She related the plain facts; without a word of comment, without a sign of emotion. But her husband’s horror of her had left an impression, which neither pride nor contempt had been strong enough to resist. She allowed the music-master to infer, that contending claims to authority over Carmina had led to a quarrel which provoked the assault. The secret of the words that she had spoken, was the one secret that she kept from Mr. Le Frank.
“While I was insensible,” she proceeded, “my niece was taken away from me. She has been suffering from nervous illness; she was naturally terrified — and she is now at the nurse’s lodgings, too ill to be moved. There you have the state of affairs, up to last night.”
“Some people might think,” Mr. Le Frank remarked, “that the easiest way out of it, so far, would be to summon the nurse for the assault.”
“The easiest way compels me to face a public exposure,” Mrs. Gallilee answered. “In my position that is impossible.”
Mr. Le Frank accepted this view of the case as a matter of course. “Under the circumstances,” he said, “it’s not easy to advise you. How can you make the woman submit to your authority, while you are lying here?”
“My lawyers have made her submit this morning.”
In the extremity of his surprise, Mr. Le Frank forgot himself. “The devil they have!” he exclaimed.
“They have forbidden her, in my name,” Mrs. Gallilee continued, “to act as nurse to my niece. They have informed her that Miss Carmina will be restored to my care, the moment she can be moved. And they have sent me her unconditional submission in writing, signed by herself.”
She took it from the desk at her side, and read it to him, in these words:
“I humbly ask pardon of Mrs. Gallilee for the violent and unlawful acts of which I have been guilty. I acknowledge, and submit to, her authority as guardian of Miss Carmina Graywell. And I appeal to her mercy (which I own I have not deserved) to spare me the misery of separation from Miss Carmina, on any conditions which it may be her good will and pleasure to impose.”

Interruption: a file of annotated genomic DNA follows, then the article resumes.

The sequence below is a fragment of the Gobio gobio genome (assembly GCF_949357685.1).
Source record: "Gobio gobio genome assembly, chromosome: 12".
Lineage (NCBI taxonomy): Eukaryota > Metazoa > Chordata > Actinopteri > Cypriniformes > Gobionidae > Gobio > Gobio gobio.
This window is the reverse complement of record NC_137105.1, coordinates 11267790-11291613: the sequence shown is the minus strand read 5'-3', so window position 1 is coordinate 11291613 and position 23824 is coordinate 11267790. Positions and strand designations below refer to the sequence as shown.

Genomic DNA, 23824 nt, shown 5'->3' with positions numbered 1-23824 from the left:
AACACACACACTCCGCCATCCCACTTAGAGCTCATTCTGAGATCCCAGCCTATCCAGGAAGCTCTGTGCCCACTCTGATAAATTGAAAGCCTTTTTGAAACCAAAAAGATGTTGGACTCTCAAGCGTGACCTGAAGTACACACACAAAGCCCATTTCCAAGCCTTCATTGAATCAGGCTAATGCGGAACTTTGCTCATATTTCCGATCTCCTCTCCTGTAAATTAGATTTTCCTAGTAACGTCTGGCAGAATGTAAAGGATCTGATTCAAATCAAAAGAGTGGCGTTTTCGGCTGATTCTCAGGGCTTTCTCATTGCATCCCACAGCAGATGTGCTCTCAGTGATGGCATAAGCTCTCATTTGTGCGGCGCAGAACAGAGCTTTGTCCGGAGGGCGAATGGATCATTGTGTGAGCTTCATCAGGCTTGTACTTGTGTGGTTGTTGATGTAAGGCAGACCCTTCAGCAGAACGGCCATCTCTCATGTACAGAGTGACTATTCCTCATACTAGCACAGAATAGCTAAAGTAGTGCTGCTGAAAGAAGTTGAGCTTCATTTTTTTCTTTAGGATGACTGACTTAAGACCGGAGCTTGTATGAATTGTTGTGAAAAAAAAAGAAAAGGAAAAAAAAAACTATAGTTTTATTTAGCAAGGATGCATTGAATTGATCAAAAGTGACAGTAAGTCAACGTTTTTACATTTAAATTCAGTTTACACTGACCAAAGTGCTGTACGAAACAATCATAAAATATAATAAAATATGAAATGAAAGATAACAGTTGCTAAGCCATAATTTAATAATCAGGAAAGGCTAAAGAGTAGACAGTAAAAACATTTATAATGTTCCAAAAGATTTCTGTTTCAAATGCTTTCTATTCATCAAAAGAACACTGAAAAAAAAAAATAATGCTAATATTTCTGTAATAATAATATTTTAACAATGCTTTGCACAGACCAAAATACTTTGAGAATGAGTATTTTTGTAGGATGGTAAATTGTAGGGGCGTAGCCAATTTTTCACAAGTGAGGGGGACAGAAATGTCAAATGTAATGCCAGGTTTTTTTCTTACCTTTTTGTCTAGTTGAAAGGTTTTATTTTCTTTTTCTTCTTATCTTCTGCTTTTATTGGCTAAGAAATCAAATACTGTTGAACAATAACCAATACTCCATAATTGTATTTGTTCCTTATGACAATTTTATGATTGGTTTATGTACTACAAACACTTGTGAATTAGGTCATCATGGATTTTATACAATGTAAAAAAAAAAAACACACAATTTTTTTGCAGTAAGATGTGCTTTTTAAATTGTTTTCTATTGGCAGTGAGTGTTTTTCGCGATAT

“Now,” Mrs. Galilee concluded, “what do you say?”
Speaking sincerely for once, Mr. Le Frank made a startling reply.
“Submit on your side,” he said. “Do what she asks of you. And when you are well enough to go to her lodgings, decline with thanks if she offers you anything to eat or drink.”
Mrs. Gallilee raised herself on the sofa. “Are you insulting me, sir,” she asked, “by making this serious emergency the subject of a joke?”
“I never was more in earnest, madam, in my life.”
“You think — you really think — that she is capable of trying to poison me?”
“Most assuredly I do.”
Mrs. Gallilee sank back on the pillow. Mr. Le Frank stated his reasons; checking them off, one by one, on his fingers.
“Who is she?” he began. “She is an Italian woman of the lower orders. The virtues of the people among whom she had been born and bred, are not generally considered to include respect for the sanctity of human life. What do we know already that she has done? She has alarmed the priest, who keeps her conscience, and knows her well; and she has attacked you with such murderous ferocity that it is a wonder you have escaped with your life. What sort of message have you sent to her, after this experience of her temper? You have told the tigress that you have the power to separate her from her cub, and that you mean to use it. On those plain facts, as they stare us in the face, which is the soundest conclusion? To believe that she really submits — or to believe that she is only gaining time, and is capable (if she sees no other alternative) of trying to poison you?”
“What would you advise me to do?” In those words Mrs. Gallilee — never before reduced to ask advice of anybody — owned that sound reasoning was not thrown away on her.
Mr. Le Frank answered the demand made on him without hesitation.
“The nurse has not signed that act of submission,” he said, “without having her own private reasons for appearing to give way. Rely on it, she is prepared for you — and there is at least a chance that some proof of it may be found. Have all her movements privately watched — and search the room she lives in, as I searched Miss Carmina’s room last night.”
“Well?” said Mrs. Gallilee.
“Well?” Mr. Le Frank repeated.
She angrily gave way. “Say at once that you are the man to do it for me!” she answered. “And say next — if you can — how it is to be done.”
Mr. Le Frank’s manner softened to an air of gentle gallantry.
“Pray compose yourself!” he said. “I am so glad to be of service to you, and it is so easily done!”
“Dear madam, quite easily. Isn’t the house a lodging-house; and, at this time of year, have I anything to do?” He rose, and took his hat.
“Surely, you see me in my new character now? A single gentleman wants a bedroom. His habits are quiet, and he gives excellent references. The address, Mrs. Gallilee — may I trouble you for the address?”
Last updated Monday, December 22, 2014 at 10:49